Hot Weather in Store for Southwestern BC

Posted July 13, 2018

While hot and sunny conditions are welcomed news for most, Environment and Climate Change Canada and Medical Health Officers are reminding residents to take precautions to protect themselves from the heat. Keep cool by:

  • Spending time in an air-conditioned facility (such as a shopping centre, library, community centre or restaurant) for at least several hours every day.
  • Dress for the weather by wearing loose, light-weight clothing. Protect yourself from the sun by wearing a wide-brimmed hat and sunglasses.
  • Avoid sunburn, stay in the shade or use sunscreen with SPF 30 or more
  • NEVER leave children or pets alone in a parked car.
  • Check in on others - People living alone are at high risk of severe heat related illness.  
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Diana Kemble: Selections from the Birdsong Series

Diana Kemble: Selections from the Birdsong Series
McGill Library
4595 Albert Street, Burnaby
December 8, 2015-March 7, 2016

Birdsongs have been part of mankind’s history since the beginning of recorded time. In fact, it is thought that birdsong preceded the human invention of language by several millennia. In the wild, birds are often identified by their calls and songs long before they are actually sighted by bird watchers. Songs that are extended and more complex are associated with courtship and mating, while shorter calls tend to serve as alarms or as a way of keeping members of a flock in contact. In this series of prints, artist Diana Kemble has sought to recreate birdsong in pictorial form.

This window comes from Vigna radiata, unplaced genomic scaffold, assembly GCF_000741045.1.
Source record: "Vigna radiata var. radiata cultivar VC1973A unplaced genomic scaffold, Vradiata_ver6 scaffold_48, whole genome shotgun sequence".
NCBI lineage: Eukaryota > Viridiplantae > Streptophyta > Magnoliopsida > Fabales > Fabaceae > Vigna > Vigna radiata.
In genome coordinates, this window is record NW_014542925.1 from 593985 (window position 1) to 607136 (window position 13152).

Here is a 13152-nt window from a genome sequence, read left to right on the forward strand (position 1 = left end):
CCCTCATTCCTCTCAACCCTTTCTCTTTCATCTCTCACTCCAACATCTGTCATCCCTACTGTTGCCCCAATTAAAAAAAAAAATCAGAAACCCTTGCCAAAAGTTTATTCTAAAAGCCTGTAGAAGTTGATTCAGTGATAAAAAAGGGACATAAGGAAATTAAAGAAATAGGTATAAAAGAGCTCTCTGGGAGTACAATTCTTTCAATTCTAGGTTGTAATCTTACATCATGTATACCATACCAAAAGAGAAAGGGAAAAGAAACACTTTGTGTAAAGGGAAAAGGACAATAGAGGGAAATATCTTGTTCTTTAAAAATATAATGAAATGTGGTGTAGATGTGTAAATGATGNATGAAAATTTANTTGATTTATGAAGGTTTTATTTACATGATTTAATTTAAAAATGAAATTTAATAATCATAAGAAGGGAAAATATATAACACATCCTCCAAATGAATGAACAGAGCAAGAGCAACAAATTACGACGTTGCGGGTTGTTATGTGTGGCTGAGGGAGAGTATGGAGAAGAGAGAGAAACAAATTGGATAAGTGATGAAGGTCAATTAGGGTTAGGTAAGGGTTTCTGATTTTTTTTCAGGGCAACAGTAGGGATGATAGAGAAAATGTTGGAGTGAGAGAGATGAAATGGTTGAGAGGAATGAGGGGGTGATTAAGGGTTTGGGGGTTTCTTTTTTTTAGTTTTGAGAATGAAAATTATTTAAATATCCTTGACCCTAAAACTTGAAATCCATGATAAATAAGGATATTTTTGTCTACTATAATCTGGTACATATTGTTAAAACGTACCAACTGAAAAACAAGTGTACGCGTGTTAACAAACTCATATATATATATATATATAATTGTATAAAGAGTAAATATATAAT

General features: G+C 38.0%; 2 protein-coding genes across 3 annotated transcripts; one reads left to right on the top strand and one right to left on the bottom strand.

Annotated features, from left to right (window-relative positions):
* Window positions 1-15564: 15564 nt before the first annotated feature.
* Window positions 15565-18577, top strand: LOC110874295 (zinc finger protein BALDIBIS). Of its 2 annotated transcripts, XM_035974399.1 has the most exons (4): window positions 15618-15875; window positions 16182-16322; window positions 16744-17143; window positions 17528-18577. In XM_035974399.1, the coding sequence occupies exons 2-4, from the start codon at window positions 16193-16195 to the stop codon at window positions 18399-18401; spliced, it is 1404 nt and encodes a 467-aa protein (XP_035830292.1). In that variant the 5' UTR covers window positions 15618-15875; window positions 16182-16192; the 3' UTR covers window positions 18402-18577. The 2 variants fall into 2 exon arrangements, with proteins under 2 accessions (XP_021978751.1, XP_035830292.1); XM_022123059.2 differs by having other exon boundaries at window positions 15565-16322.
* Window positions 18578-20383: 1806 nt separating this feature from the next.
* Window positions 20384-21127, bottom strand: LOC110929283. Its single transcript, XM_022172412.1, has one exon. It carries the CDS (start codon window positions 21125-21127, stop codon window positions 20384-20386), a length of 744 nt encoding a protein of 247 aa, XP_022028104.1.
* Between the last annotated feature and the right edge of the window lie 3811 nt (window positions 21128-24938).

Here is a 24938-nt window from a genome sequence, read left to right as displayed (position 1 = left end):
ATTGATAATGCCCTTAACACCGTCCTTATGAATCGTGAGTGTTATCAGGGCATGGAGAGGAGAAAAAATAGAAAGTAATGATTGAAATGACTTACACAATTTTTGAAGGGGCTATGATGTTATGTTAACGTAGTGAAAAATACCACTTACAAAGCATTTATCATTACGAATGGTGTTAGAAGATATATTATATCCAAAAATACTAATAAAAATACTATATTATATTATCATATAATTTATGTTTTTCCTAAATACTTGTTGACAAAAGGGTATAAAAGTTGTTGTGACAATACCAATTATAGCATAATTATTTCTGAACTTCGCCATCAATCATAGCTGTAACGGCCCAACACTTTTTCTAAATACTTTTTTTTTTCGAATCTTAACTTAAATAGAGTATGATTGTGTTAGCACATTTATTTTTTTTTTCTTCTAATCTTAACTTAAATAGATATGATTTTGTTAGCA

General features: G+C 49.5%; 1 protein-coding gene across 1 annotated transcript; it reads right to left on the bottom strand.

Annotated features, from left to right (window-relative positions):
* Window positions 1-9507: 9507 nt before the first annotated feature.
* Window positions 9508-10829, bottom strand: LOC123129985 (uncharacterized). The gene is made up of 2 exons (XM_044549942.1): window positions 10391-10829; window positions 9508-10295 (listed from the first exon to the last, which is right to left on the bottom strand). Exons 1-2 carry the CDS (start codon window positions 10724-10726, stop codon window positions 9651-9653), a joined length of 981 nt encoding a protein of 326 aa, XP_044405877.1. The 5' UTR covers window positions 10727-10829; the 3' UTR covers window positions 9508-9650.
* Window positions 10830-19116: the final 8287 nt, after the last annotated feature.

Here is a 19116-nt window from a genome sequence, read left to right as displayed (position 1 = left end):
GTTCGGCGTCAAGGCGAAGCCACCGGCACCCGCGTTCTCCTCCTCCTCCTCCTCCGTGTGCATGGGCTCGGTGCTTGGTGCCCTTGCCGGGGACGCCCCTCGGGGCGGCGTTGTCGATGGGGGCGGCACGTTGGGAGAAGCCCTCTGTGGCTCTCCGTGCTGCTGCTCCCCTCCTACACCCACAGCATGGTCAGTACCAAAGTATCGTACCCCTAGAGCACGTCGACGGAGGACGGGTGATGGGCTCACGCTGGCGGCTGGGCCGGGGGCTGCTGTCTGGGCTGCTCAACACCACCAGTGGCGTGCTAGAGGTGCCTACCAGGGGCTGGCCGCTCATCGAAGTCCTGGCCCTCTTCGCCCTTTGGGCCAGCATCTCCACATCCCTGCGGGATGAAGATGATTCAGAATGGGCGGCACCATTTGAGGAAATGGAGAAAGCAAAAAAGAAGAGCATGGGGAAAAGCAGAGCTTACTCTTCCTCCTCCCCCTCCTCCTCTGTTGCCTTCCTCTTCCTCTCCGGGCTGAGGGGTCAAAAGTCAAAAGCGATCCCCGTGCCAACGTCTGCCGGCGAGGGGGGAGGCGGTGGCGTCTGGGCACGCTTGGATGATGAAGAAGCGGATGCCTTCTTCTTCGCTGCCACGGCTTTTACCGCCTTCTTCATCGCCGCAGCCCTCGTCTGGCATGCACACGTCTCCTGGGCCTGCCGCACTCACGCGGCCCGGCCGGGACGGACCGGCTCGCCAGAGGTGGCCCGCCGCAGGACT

Diana’s prints depict spectrograms, also known as sonograms, images that depict birdsong as it was represented in the 1970's when these prints were produced. In this series, the birdsongs depicted act as metaphors for human relationships. The resultant mark-making is also a splendid exploration of lithography. Digital recording has altered the way birdsong is now reproduced. Many websites feature the recorded sounds of birds that can be downloaded for bird identification.   

Diana Kemble (1935-2008) was an award-winning printmaker and instructor who is well known for her political engagement in the Strathcona neighbourhood of Vancouver. Many of her masterful lithographs comment on human relations. All of the prints shown here are drawn from the Malaspina Printshop Archives of the City of Burnaby Permanent Collection - a gift of Milton and Fei Wong.